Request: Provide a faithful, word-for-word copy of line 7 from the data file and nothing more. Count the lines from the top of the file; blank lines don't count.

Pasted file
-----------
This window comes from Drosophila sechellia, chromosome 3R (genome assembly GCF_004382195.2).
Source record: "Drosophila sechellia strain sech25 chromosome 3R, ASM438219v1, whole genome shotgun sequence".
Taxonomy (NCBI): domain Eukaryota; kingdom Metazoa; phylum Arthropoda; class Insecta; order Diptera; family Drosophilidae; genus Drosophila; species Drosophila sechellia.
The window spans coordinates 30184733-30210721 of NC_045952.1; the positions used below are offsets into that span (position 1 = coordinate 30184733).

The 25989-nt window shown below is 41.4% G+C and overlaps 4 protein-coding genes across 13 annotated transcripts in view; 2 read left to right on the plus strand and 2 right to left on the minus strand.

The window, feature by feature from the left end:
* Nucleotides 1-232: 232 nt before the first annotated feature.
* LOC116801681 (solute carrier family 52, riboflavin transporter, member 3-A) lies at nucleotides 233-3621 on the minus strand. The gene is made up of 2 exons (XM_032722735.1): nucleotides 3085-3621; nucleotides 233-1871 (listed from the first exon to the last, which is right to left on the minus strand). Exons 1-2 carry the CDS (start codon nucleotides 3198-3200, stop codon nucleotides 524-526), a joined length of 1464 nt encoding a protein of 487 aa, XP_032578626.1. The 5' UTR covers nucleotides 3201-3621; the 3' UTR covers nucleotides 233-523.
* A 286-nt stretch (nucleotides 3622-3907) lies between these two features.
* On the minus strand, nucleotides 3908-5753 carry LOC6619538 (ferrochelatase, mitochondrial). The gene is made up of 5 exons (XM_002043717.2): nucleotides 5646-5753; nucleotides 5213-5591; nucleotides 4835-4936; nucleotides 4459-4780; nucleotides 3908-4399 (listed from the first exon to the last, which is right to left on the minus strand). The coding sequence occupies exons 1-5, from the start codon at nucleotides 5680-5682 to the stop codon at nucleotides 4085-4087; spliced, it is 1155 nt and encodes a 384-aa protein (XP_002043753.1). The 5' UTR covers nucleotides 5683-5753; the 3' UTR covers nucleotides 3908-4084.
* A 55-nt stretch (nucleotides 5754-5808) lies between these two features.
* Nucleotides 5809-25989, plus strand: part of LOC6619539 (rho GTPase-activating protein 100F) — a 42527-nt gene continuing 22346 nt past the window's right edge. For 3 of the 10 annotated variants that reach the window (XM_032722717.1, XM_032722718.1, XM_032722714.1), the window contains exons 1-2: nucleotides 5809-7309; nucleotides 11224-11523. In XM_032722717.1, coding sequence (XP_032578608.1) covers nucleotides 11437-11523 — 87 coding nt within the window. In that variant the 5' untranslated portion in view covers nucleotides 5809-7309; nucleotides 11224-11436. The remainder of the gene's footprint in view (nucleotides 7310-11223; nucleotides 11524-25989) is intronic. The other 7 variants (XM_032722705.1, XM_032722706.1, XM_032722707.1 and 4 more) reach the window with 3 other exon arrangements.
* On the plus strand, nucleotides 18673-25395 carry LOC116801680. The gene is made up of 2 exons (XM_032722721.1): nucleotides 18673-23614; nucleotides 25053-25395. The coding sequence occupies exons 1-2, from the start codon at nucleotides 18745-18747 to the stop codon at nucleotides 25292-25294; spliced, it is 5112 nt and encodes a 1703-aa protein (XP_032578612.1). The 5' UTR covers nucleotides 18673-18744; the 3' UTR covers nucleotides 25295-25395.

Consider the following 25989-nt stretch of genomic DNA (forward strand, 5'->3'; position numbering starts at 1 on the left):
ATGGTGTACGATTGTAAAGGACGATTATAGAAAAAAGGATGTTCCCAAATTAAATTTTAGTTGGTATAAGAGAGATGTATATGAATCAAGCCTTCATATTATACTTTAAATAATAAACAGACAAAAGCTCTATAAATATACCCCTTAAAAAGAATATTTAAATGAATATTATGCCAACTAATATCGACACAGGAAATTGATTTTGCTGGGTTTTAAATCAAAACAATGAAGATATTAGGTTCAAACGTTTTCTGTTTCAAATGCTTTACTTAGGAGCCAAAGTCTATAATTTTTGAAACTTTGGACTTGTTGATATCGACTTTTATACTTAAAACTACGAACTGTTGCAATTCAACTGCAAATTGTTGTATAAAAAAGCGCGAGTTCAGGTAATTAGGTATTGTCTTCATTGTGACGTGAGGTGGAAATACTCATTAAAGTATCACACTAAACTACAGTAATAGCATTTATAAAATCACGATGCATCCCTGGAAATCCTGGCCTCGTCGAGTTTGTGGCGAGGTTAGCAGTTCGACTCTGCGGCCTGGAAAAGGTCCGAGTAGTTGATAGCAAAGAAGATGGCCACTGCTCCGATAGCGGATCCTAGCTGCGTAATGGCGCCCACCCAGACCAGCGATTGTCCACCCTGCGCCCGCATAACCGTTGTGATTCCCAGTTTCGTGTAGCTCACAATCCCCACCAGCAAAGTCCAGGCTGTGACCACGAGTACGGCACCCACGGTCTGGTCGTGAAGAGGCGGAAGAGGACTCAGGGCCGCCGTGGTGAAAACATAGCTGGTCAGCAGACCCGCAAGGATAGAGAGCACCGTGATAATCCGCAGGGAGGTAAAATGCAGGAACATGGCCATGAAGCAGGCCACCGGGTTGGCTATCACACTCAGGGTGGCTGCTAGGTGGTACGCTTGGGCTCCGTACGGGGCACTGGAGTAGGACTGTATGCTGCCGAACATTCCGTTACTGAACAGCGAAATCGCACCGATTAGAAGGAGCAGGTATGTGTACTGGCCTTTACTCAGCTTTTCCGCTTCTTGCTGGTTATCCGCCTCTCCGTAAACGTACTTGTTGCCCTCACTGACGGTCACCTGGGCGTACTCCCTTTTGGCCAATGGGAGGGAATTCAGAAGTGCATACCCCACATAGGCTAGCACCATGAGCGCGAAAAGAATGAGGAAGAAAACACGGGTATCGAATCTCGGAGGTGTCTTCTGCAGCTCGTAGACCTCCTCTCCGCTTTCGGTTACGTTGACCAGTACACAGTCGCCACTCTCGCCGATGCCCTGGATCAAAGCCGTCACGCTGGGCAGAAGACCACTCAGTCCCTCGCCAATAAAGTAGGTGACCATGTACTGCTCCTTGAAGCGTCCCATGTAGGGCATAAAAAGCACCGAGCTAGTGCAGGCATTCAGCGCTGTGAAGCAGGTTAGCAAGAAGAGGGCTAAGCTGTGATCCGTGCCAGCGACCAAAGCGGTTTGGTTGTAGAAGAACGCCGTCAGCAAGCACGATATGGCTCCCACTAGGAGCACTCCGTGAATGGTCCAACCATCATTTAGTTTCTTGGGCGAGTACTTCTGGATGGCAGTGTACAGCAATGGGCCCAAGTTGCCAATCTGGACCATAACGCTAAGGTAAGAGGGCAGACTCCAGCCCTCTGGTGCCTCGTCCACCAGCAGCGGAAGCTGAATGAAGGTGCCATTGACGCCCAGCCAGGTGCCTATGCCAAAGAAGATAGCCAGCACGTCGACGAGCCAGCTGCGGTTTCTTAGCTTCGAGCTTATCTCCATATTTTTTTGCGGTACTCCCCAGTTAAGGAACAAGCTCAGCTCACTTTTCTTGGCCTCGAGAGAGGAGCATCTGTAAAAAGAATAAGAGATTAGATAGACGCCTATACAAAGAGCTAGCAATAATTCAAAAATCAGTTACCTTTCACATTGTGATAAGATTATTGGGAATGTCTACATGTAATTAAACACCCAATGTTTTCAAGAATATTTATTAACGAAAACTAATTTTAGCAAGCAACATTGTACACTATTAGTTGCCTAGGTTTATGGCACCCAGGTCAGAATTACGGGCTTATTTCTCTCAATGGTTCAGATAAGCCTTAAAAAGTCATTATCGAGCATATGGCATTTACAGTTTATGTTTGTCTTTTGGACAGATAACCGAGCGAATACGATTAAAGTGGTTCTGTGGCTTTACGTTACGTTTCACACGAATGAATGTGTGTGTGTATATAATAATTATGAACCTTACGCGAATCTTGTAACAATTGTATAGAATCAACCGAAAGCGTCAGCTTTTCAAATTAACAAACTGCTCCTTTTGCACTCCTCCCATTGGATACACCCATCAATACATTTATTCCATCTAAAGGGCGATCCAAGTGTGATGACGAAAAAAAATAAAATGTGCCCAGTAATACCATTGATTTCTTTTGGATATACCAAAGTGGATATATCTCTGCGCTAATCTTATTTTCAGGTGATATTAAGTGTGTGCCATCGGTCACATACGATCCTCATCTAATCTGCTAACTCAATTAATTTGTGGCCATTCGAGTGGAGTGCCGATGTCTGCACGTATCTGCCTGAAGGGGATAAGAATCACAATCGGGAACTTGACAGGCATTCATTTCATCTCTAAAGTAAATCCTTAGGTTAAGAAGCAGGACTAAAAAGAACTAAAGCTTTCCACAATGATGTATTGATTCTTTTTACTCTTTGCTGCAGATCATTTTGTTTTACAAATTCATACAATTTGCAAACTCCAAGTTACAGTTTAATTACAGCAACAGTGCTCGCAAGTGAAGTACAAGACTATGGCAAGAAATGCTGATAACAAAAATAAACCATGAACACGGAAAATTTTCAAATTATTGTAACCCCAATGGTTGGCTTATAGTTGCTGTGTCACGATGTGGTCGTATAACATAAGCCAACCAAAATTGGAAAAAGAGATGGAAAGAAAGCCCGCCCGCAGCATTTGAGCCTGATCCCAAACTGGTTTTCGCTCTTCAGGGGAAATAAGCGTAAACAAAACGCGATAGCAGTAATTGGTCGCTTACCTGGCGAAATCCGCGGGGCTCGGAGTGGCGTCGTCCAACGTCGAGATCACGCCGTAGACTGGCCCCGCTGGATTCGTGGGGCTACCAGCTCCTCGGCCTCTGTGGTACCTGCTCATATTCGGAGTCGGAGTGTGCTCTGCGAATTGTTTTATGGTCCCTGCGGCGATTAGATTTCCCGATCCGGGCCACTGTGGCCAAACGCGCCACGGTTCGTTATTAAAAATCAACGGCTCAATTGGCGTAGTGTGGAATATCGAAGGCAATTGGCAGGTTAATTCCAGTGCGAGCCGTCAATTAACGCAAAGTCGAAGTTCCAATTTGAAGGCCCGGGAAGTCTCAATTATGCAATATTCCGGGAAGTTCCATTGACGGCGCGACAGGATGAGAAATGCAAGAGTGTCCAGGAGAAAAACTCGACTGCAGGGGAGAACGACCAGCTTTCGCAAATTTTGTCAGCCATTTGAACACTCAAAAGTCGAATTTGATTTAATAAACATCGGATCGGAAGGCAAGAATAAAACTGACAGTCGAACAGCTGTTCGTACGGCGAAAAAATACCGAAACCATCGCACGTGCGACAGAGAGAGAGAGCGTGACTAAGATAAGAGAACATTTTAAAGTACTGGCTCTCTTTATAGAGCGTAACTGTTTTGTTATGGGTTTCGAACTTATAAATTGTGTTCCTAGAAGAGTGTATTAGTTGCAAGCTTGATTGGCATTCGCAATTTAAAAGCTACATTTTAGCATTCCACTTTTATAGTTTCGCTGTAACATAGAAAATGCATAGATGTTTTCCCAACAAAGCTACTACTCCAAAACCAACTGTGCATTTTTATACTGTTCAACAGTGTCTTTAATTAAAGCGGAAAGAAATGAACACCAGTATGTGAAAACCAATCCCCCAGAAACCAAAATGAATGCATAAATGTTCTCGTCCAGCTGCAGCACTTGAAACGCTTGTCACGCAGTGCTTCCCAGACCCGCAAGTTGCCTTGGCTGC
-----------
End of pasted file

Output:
* Nucleotides 1-232: 232 nt before the first annotated feature.